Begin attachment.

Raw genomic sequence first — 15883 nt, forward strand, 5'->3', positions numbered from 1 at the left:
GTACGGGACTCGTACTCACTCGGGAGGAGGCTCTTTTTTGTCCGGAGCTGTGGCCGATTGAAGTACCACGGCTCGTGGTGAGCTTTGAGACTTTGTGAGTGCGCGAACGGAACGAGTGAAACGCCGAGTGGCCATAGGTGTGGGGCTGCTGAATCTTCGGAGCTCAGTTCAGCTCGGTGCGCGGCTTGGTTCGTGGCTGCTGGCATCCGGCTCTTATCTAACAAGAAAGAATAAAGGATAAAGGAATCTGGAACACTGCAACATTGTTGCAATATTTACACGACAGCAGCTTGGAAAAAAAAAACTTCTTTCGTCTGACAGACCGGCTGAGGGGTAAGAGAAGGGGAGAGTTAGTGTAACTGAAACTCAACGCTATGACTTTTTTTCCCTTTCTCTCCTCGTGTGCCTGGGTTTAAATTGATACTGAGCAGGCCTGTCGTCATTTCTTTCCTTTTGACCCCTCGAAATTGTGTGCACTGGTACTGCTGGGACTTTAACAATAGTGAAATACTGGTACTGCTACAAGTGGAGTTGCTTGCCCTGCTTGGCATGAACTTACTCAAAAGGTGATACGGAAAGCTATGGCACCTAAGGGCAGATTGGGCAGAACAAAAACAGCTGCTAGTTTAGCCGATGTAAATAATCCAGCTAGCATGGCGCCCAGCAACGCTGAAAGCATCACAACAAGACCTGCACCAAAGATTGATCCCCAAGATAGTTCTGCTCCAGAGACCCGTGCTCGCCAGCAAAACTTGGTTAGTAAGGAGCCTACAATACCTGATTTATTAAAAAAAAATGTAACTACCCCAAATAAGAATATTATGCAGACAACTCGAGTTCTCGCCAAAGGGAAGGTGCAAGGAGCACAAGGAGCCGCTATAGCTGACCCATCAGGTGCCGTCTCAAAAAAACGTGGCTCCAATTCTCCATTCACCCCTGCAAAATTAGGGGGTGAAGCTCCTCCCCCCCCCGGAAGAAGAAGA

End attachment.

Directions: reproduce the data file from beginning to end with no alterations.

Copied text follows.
Raw genomic sequence first — 15883 nt, forward strand, 5'->3', positions numbered from 1 at the left:
GTACGGGACTCGTACTCACTCGGGAGGAGGCTCTTTTTTGTCCGGAGCTGTGGCCGATTGAAGTACCACGGCTCGTGGTGAGCTTTGAGACTTTGTGAGTGCGCGAACGGAACGAGTGAAACGCCGAGTGGCCATAGGTGTGGGGCTGCTGAATCTTCGGAGCTCAGTTCAGCTCGGTGCGCGGCTTGGTTCGTGGCTGCTGGCATCCGGCTCTTATCTAACAAGAAAGAATAAAGGATAAAGGAATCTGGAACACTGCAACATTGTTGCAATATTTACACGACAGCAGCTTGGAAAAAAAAAACTTCTTTCGTCTGACAGACCGGCTGAGGGGTAAGAGAAGGGGAGAGTTAGTGTAACTGAAACTCAACGCTATGACTTTTTTTCCCTTTCTCTCCTCGTGTGCCTGGGTTTAAATTGATACTGAGCAGGCCTGTCGTCATTTCTTTCCTTTTGACCCCTCGAAATTGTGTGCACTGGTACTGCTGGGACTTTAACAATAGTGAAATACTGGTACTGCTACAAGTGGAGTTGCTTGCCCTGCTTGGCATGAACTTACTCAAAAGGTGATACGGAAAGCTATGGCACCTAAGGGCAGATTGGGCAGAACAAAAACAGCTGCTAGTTTAGCCGATGTAAATAATCCAGCTAGCATGGCGCCCAGCAACGCTGAAAGCATCACAACAAGACCTGCACCAAAGATTGATCCCCAAGATAGTTCTGCTCCAGAGACCCGTGCTCGCCAGCAAAACTTGGTTAGTAAGGAGCCTACAATACCTGATTTATTAAAAAAAAATGTAACTACCCCAAATAAGAATATTATGCAGACAACTCGAGTTCTCGCCAAAGGGAAGGTGCAAGGAGCACAAGGAGCCGCTATAGCTGACCCATCAGGTGCCGTCTCAAAAAAACGTGGCTCCAATTCTCCATTCACCCCTGCAAAATTAGGGGGTGAAGCTCCTCCCCCCCCCGGAAGAAGAAGA